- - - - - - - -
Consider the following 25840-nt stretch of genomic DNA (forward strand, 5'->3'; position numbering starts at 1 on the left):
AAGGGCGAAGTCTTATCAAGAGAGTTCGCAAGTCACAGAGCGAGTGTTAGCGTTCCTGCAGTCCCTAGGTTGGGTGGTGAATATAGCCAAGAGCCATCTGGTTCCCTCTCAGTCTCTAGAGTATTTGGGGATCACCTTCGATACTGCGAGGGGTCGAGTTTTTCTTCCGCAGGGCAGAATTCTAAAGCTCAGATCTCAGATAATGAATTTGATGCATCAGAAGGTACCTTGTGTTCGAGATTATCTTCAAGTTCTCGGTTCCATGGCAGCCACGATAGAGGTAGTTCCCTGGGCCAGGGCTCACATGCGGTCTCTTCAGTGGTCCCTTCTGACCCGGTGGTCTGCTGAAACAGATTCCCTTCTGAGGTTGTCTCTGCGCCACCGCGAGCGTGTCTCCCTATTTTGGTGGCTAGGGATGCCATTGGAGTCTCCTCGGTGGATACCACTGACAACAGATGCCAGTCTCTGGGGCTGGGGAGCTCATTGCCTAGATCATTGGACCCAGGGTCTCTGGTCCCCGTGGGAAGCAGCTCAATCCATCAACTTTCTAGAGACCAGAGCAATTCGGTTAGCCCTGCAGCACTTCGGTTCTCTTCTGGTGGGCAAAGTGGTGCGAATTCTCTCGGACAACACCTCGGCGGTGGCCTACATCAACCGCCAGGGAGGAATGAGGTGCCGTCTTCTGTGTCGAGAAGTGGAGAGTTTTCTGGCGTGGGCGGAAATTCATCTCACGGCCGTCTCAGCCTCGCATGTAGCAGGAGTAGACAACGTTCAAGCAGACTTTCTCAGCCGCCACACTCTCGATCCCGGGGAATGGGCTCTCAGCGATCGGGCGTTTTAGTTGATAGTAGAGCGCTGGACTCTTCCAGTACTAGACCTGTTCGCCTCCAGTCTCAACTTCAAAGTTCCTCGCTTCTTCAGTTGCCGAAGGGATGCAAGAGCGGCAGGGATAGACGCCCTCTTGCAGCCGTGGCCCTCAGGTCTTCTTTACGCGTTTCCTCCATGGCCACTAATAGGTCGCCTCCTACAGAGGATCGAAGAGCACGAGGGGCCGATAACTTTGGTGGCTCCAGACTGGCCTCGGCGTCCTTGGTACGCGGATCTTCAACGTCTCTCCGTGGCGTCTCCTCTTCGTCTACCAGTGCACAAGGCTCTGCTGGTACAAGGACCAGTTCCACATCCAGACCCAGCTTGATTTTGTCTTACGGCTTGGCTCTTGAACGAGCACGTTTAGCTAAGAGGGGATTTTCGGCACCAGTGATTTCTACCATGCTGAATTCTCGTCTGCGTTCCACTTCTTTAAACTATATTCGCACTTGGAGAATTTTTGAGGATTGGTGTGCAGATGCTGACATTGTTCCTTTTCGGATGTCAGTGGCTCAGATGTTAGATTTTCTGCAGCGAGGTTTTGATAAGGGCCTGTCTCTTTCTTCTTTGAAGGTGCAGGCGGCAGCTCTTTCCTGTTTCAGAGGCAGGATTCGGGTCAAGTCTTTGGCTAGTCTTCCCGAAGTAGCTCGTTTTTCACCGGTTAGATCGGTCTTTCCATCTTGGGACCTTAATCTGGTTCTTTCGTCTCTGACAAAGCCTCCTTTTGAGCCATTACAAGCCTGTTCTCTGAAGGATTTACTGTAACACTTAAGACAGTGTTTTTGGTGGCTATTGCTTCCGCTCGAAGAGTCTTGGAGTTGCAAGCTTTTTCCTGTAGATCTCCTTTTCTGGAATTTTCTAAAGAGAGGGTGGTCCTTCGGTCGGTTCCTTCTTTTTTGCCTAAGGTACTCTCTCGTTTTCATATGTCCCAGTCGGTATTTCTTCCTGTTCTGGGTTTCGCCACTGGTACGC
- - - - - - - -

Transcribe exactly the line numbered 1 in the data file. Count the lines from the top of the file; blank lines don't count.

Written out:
Consider the following 25840-nt stretch of genomic DNA (forward strand, 5'->3'; position numbering starts at 1 on the left):